“Good Omens” Work Rendered with AWS
Milk Visual Effects Completed 212K Compute Hours with AWS, Hitting a Peak of 83K Simultaneous Cores
This article first featured on Broadcast Beat and Renderosity Magazine
Adapted from the cult novel by Terry Pratchett and Neil Gaiman, and directed by Douglas Mackinnon, six-episode miniseries “Good Omens” follows demon Crowley and angel Aziraphale as they attempt to prevent the end of the world. In addition to occasionally manifesting large, feathered wings, the unlikely duo traverses surreal locales and encounter mythical creatures on their quest to recover the Antichrist, who happens to be an 11-year old boy. The series’ extraordinary visual effects are the handiwork of UK-based Milk Visual Effects, under the guidance of Milk VFX Supervisor Jean-Claude Deguara. While the Milk team was brought onto the production early – about two years ahead of delivery, artists ultimately had a five month post production period to create the series’ 650 VFX shots.
“Given our tight post production turnaround, AWS was essential to help get through the volume and sheer variety of work, from creatures to environments to effects. In particular, EC2 resources were used to render complex shots in scenes that required a lot of creative iteration,” said Benoit Leveau, Head of Pipeline and Systems, Milk Visual Effects.
The tools Milk used for “Good Omens” work include Autodesk Maya, Maxon’s Cinema 4D, SideFX’s Houdini, Autodesk Arnold, and Foundry’s Nuke. Because of the project’s complexity and short deadline, AWS was used for rendering throughout production, averaging 15K cores per day of Amazon Elastic Compute Cloud (EC2) Spot Instances for 20 weeks. A total of 212K compute hours were completed with AWS using 96-core nodes with at least 384GB of RAM, and of the project’s 960K 3D-rendered frames, 60 percent were rendered with EC2 resources. Milk hit peak core usage early in the project, using 83K simultaneous cores to render the magnificent feathered wings of Crowley and Aziraphale.
“We weren’t initially planning to render the wings in the cloud – but as we developed them and they became more intricate, it became clear that we would need additional nodes beyond our in-house capacity for this asset,” explained Leveau.
Milk artists built each feather for Crowley and Aziraphale’s wings using swans as a guide, both aesthetically and for bone structure. Artists created the wings’ geometry first to provide a map for the groom team. The wings’ structures were laid out in an anatomically correct way, with long finger-like primary feathers on the end, smaller secondary feathers in the middle, and fluffy feathers near their origination point. From there, the wings were re-groomed and modeled, then passed to the rigging team to ensure the feathers folded correctly and to get a feel for the overall effect. Texturing was done through shaders, providing artists with complete control over color variants, though striking the right balance of iridescence on the black feathers and a discernible level of detail on the white feathers proved challenging.
Leveau shared, “We spent time in look development tweaking the shaders and when we got to actual shot production, we worked very closely with Neil Gaiman (who was showrunner as well as creator of “Good Omens”) to get a look that he and Douglas Mackinnon were really happy with. Some of the shots needed to have a bespoke groom set up so that we could sculpt the groom, making sure that none of the detail was lost and that the wings looked and felt a part of the actors throughout the scene.”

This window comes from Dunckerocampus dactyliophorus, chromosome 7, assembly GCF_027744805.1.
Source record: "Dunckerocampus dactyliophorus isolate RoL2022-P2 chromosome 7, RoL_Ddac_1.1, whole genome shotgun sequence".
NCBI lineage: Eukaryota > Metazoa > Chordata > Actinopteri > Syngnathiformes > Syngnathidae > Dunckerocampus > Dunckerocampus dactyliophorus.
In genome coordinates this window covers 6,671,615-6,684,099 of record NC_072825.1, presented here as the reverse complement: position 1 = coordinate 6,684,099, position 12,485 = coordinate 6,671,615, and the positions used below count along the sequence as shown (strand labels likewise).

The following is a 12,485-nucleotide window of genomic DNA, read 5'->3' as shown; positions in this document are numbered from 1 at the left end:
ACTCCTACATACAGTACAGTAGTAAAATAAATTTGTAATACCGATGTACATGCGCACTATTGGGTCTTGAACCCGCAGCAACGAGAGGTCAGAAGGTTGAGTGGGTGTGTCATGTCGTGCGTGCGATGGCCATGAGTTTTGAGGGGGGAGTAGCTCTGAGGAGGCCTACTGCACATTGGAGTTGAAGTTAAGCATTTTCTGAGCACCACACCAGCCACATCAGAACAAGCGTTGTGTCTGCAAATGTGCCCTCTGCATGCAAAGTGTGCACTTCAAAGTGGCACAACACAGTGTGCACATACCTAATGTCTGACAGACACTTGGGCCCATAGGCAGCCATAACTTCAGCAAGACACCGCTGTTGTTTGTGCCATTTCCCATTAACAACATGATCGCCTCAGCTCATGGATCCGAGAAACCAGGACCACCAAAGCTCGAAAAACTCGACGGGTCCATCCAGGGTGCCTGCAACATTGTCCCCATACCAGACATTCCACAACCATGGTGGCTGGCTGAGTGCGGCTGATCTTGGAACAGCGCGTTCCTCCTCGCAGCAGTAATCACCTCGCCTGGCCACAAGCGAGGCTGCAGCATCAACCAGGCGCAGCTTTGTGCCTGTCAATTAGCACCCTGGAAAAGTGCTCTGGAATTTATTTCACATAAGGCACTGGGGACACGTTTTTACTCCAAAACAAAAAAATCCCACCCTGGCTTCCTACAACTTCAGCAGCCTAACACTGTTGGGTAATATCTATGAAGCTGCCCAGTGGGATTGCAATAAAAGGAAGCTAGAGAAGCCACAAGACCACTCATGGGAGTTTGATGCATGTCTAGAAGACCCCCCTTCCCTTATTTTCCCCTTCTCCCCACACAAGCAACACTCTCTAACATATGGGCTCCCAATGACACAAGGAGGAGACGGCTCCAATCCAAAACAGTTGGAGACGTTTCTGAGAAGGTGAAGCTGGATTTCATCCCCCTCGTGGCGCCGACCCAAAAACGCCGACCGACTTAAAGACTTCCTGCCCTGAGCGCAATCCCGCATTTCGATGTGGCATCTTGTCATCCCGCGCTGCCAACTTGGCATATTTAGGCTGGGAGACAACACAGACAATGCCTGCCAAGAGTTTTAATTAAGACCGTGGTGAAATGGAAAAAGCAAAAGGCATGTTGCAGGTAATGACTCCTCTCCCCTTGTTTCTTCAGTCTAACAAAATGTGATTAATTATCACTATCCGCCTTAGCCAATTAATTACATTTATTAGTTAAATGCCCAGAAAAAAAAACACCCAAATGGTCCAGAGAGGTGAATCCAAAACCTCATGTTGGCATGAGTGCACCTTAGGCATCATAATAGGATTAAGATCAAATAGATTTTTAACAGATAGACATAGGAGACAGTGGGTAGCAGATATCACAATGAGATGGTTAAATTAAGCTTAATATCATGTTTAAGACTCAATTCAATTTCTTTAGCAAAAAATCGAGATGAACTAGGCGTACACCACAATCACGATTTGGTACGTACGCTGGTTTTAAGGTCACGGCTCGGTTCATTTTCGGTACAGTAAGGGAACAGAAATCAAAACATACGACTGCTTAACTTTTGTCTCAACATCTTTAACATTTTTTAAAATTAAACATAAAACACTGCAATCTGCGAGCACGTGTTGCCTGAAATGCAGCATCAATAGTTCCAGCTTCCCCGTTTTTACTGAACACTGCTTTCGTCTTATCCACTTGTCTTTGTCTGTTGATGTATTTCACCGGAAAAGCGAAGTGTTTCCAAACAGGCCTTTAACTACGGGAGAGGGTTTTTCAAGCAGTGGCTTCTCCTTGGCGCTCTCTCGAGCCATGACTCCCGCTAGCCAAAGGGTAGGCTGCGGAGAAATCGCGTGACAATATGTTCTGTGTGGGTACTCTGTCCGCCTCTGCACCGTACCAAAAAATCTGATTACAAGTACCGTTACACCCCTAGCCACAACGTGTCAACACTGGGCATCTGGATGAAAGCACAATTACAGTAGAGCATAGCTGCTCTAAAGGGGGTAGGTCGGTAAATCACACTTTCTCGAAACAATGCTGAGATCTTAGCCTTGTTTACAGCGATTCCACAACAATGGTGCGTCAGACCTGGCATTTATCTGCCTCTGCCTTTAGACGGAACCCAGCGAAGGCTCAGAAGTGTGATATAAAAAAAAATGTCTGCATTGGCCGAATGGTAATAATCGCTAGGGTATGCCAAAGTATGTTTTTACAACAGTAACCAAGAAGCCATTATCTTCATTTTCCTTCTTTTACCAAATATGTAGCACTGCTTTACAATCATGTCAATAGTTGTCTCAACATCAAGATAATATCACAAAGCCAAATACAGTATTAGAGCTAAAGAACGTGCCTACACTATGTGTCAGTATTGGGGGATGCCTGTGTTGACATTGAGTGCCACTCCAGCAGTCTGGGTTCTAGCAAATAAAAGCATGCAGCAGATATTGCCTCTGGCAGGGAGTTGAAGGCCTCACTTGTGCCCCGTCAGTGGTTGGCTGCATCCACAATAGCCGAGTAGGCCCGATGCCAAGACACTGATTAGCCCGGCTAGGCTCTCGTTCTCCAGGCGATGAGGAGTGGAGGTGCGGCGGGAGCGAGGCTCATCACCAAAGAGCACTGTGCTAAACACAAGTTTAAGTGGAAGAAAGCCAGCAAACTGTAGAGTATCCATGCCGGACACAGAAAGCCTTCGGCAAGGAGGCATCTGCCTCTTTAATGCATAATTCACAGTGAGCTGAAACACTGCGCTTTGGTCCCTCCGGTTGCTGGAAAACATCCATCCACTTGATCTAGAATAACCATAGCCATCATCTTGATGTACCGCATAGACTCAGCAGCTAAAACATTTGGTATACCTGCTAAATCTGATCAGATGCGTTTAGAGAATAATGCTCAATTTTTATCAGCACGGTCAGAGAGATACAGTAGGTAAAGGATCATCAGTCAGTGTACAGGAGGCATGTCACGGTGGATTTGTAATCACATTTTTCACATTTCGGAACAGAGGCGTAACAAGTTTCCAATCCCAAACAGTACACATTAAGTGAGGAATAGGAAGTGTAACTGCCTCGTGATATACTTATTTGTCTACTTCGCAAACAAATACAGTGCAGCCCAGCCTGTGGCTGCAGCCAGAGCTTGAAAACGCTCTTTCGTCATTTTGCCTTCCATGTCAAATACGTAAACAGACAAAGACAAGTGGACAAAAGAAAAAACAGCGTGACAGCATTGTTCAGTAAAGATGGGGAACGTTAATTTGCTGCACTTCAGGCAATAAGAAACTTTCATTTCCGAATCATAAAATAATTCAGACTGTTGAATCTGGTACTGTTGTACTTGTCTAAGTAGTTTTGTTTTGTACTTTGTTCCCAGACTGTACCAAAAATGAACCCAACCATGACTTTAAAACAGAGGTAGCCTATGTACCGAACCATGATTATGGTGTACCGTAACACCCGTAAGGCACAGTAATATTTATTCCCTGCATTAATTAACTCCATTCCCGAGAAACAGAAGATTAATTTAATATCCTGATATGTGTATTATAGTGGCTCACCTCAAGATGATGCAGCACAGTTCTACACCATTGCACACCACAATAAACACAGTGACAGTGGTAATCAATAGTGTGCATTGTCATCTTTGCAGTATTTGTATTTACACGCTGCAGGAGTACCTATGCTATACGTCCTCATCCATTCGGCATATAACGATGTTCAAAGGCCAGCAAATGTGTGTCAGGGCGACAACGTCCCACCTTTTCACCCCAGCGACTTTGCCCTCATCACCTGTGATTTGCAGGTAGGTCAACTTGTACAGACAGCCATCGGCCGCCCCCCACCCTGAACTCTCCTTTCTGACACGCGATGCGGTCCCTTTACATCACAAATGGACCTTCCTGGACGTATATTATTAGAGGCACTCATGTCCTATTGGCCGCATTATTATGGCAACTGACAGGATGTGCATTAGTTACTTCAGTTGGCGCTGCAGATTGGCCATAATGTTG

EC2 resources were also key for rendering Satan and the complex FX surrounding him as he bursts from the ground, the Kraken scene, and the wall of fire on London’s M25 motorway. Towering at 400 feet, Satan was created to make an instant impact, considering he appears briefly for one long sequence. Milk built a basic model for Satan, featuring a large, muscled, red body and horned crown, then incorporated the facial characteristics and movements of actor Benedict Cumberbatch, who provided the voice. The Milk animation team, led by Joe Tarrant, was then tasked with finding the right movement timing to authentically convey Satan’s immense scale. Milk’s effects team, led by James Reid, completed Satan’s surrounding environment, layering multiple effects simulations to shatter the CG airfield tarmac and generating clouds of smoke and dust. Milk’s Kraken pays homage to Ray Harryhausen’s iconic work on “Clash of the Titans,” and for those scenes, the team built upon the complex water simulation system that it originally developed for CG ocean work on “Adrift.” Interior boat shots were full CG, including water effects and the tentacle animation. To create the wall of fire sequence, Milk was given a still photo of a napalm strike for reference, then translated that look in a way that maintained the appearance of constant heat and size by creating a detailed explosion simulation that was built into a loopable asset.
“Fast moving objects are always a challenge when simulating fire as the distance travelled between frames requires a huge number of sub steps to create a smooth look,” said Leveau. “In the case of the moving Bentley, our effects team had the additional problem of the collision object moving through the emitted fire volume and erasing itself. To work around this, they removed a proportion of the car’s translation from its original animation and created a much more manageable simulation environment. This translation was later restored before rendering.”
“Good Omens” debuted on Amazon Prime Video on May 31, 2019. For more info and episodes, visit: www.amazon.com/dp/B07FMHTRFF